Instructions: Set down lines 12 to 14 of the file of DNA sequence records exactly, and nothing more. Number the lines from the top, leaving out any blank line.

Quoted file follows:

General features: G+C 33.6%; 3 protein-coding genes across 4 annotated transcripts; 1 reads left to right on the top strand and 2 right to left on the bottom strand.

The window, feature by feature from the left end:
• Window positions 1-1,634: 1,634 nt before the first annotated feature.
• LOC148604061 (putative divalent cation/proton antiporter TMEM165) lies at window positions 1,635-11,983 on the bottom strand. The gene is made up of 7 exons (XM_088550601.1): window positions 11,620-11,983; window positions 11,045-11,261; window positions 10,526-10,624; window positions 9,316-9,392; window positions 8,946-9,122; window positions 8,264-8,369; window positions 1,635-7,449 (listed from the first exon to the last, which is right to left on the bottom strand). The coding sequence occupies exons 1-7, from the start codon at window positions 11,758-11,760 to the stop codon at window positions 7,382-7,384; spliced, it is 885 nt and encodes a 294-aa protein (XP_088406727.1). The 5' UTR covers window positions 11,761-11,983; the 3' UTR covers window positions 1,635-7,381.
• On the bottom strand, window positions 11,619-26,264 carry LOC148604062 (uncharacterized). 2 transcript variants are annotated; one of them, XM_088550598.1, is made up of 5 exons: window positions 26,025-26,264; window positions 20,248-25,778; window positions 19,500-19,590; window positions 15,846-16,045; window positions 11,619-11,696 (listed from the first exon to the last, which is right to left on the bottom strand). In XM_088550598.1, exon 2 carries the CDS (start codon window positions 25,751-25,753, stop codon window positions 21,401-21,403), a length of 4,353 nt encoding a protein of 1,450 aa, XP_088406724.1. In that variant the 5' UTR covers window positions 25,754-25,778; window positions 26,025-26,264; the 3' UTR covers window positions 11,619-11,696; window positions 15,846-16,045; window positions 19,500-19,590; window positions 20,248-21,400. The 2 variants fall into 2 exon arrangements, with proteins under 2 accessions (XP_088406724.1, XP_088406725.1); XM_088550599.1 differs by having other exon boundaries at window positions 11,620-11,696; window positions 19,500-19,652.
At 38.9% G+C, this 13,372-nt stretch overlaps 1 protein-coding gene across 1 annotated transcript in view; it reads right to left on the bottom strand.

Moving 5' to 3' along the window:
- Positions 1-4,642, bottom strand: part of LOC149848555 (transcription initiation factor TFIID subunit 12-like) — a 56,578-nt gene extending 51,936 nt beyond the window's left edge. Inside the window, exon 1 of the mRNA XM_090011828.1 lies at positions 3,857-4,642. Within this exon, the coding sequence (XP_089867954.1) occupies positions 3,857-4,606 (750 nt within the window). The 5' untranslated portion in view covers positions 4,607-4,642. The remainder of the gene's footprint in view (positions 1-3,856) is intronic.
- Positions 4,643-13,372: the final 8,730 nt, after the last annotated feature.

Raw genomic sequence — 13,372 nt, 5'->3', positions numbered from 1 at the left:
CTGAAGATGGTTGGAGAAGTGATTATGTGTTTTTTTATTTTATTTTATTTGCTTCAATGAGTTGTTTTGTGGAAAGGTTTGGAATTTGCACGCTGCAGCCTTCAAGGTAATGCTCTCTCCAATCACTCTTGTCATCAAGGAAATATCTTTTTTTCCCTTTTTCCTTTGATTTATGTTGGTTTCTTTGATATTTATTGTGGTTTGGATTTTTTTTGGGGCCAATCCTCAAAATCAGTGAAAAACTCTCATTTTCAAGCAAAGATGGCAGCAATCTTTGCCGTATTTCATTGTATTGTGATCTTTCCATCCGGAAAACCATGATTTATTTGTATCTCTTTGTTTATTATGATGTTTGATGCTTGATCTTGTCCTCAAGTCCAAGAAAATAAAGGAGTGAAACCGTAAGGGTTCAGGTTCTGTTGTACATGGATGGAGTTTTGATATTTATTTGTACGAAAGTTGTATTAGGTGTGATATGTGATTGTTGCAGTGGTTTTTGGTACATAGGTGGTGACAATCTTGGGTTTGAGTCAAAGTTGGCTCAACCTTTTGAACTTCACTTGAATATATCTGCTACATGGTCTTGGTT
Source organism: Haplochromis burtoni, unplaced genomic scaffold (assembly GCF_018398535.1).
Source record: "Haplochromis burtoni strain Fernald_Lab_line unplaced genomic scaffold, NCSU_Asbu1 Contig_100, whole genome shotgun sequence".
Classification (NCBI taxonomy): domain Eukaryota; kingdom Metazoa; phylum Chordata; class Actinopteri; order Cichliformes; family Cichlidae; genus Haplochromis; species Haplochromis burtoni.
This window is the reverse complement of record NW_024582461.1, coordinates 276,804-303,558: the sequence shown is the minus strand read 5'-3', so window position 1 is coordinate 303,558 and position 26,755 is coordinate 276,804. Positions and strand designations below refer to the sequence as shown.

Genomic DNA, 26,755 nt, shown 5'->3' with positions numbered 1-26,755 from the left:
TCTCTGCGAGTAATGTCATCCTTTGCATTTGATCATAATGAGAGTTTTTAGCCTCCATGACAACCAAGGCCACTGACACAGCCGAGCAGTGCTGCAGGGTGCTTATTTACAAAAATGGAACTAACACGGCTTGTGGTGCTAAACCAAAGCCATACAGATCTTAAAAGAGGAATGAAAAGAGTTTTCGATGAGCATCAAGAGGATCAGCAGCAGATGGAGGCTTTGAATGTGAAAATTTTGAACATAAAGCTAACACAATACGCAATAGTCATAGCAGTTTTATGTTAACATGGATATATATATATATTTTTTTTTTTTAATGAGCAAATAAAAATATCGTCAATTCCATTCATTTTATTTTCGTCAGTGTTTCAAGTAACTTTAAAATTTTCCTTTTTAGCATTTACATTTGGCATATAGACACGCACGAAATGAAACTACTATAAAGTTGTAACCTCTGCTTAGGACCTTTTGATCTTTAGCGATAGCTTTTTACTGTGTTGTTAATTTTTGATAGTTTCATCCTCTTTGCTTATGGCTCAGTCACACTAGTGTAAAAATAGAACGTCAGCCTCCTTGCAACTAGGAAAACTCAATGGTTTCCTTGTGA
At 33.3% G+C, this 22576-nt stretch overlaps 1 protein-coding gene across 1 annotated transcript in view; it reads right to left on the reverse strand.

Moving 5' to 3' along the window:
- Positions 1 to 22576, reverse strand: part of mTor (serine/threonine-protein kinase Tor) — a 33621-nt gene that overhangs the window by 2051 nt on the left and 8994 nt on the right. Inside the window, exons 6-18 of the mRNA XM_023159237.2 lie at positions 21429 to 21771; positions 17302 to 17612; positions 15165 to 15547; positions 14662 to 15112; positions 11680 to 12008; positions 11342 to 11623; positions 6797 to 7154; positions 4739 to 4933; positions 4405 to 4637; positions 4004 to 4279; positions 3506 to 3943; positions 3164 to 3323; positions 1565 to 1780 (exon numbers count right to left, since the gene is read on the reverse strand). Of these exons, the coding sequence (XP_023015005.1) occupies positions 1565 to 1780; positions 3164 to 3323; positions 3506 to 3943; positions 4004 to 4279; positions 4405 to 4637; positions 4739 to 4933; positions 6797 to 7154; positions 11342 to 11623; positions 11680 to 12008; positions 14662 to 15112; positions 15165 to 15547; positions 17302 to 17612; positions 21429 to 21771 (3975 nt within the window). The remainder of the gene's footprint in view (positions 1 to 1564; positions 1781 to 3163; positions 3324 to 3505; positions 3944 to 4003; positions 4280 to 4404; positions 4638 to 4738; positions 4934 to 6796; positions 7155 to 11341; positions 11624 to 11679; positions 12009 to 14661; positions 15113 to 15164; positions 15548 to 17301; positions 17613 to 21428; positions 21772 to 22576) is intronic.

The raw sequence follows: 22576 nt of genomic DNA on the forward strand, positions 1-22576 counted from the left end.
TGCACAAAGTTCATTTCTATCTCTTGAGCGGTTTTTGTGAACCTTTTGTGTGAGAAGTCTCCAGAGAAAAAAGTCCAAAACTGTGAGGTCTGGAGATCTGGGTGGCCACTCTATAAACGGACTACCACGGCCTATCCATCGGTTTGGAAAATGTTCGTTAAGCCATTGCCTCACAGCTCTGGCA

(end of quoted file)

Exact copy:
Source organism: Haplochromis burtoni, unplaced genomic scaffold (assembly GCF_018398535.1).
Source record: "Haplochromis burtoni strain Fernald_Lab_line unplaced genomic scaffold, NCSU_Asbu1 Contig_100, whole genome shotgun sequence".
Classification (NCBI taxonomy): domain Eukaryota; kingdom Metazoa; phylum Chordata; class Actinopteri; order Cichliformes; family Cichlidae; genus Haplochromis; species Haplochromis burtoni.